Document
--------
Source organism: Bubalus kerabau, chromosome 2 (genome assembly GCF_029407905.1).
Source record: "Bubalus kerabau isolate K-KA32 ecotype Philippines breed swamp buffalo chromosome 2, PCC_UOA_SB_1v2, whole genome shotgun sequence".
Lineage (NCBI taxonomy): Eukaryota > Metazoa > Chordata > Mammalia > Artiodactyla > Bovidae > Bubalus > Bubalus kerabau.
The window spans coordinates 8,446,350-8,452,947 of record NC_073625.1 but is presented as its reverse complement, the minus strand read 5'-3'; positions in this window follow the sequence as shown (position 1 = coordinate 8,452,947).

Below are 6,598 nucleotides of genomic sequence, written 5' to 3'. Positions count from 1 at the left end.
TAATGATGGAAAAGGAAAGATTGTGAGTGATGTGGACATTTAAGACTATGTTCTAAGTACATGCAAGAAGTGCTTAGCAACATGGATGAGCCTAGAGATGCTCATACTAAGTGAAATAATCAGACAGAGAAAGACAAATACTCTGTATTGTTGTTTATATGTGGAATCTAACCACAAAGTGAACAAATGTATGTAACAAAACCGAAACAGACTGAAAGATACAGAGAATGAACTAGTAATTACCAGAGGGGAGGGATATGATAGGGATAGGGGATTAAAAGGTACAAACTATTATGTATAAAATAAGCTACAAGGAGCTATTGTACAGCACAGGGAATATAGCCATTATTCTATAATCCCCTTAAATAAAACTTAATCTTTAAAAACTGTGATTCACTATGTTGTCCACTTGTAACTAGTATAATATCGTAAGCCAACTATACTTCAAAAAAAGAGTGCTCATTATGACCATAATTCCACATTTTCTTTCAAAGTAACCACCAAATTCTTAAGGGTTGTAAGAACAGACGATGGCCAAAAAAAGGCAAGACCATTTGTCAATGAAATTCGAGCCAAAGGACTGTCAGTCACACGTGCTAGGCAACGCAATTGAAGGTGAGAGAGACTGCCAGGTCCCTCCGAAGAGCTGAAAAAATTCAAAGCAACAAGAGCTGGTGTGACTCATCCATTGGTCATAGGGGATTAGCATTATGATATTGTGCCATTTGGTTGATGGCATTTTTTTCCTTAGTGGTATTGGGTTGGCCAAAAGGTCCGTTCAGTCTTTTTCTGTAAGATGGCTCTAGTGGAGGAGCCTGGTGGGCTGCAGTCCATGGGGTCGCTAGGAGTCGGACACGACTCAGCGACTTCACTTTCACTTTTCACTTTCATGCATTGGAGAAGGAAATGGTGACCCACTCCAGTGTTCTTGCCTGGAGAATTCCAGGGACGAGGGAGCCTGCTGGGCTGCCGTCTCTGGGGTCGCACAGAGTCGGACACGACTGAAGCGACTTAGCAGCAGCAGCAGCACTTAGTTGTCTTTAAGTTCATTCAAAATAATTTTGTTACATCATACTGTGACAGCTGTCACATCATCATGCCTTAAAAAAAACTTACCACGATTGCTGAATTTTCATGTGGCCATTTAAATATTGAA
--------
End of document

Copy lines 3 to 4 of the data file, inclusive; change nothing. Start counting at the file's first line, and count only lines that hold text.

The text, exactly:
Lineage (NCBI taxonomy): Eukaryota > Metazoa > Chordata > Mammalia > Artiodactyla > Bovidae > Bubalus > Bubalus kerabau.
The window spans coordinates 8,446,350-8,452,947 of record NC_073625.1 but is presented as its reverse complement, the minus strand read 5'-3'; positions in this window follow the sequence as shown (position 1 = coordinate 8,452,947).